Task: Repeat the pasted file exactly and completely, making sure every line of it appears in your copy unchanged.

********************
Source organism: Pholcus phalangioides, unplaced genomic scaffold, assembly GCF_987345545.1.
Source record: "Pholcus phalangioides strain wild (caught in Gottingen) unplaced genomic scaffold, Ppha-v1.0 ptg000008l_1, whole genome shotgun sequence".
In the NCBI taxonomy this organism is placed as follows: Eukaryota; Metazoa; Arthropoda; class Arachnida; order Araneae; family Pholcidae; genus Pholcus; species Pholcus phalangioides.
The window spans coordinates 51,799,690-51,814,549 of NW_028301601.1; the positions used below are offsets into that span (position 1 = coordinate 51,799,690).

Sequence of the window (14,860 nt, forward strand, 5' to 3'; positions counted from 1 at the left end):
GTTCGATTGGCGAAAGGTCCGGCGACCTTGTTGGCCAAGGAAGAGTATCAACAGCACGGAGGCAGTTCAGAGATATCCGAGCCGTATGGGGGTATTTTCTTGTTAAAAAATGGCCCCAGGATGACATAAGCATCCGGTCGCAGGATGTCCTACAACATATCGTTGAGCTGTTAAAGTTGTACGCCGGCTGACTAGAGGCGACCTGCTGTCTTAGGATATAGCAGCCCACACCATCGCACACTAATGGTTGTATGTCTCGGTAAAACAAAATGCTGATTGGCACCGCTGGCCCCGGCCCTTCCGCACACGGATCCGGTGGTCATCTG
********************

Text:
Source organism: Pholcus phalangioides, unplaced genomic scaffold, assembly GCF_987345545.1.
Source record: "Pholcus phalangioides strain wild (caught in Gottingen) unplaced genomic scaffold, Ppha-v1.0 ptg000008l_1, whole genome shotgun sequence".
In the NCBI taxonomy this organism is placed as follows: Eukaryota; Metazoa; Arthropoda; class Arachnida; order Araneae; family Pholcidae; genus Pholcus; species Pholcus phalangioides.
The window spans coordinates 51,799,690-51,814,549 of NW_028301601.1; the positions used below are offsets into that span (position 1 = coordinate 51,799,690).

Sequence of the window (14,860 nt, forward strand, 5' to 3'; positions counted from 1 at the left end):
GTTCGATTGGCGAAAGGTCCGGCGACCTTGTTGGCCAAGGAAGAGTATCAACAGCACGGAGGCAGTTCAGAGATATCCGAGCCGTATGGGGGTATTTTCTTGTTAAAAAATGGCCCCAGGATGACATAAGCATCCGGTCGCAGGATGTCCTACAACATATCGTTGAGCTGTTAAAGTTGTACGCCGGCTGACTAGAGGCGACCTGCTGTCTTAGGATATAGCAGCCCACACCATCGCACACTAATGGTTGTATGTCTCGGTAAAACAAAATGCTGATTGGCACCGCTGGCCCCGGCCCTTCCGCACACGGATCCGGTGGTCATCTG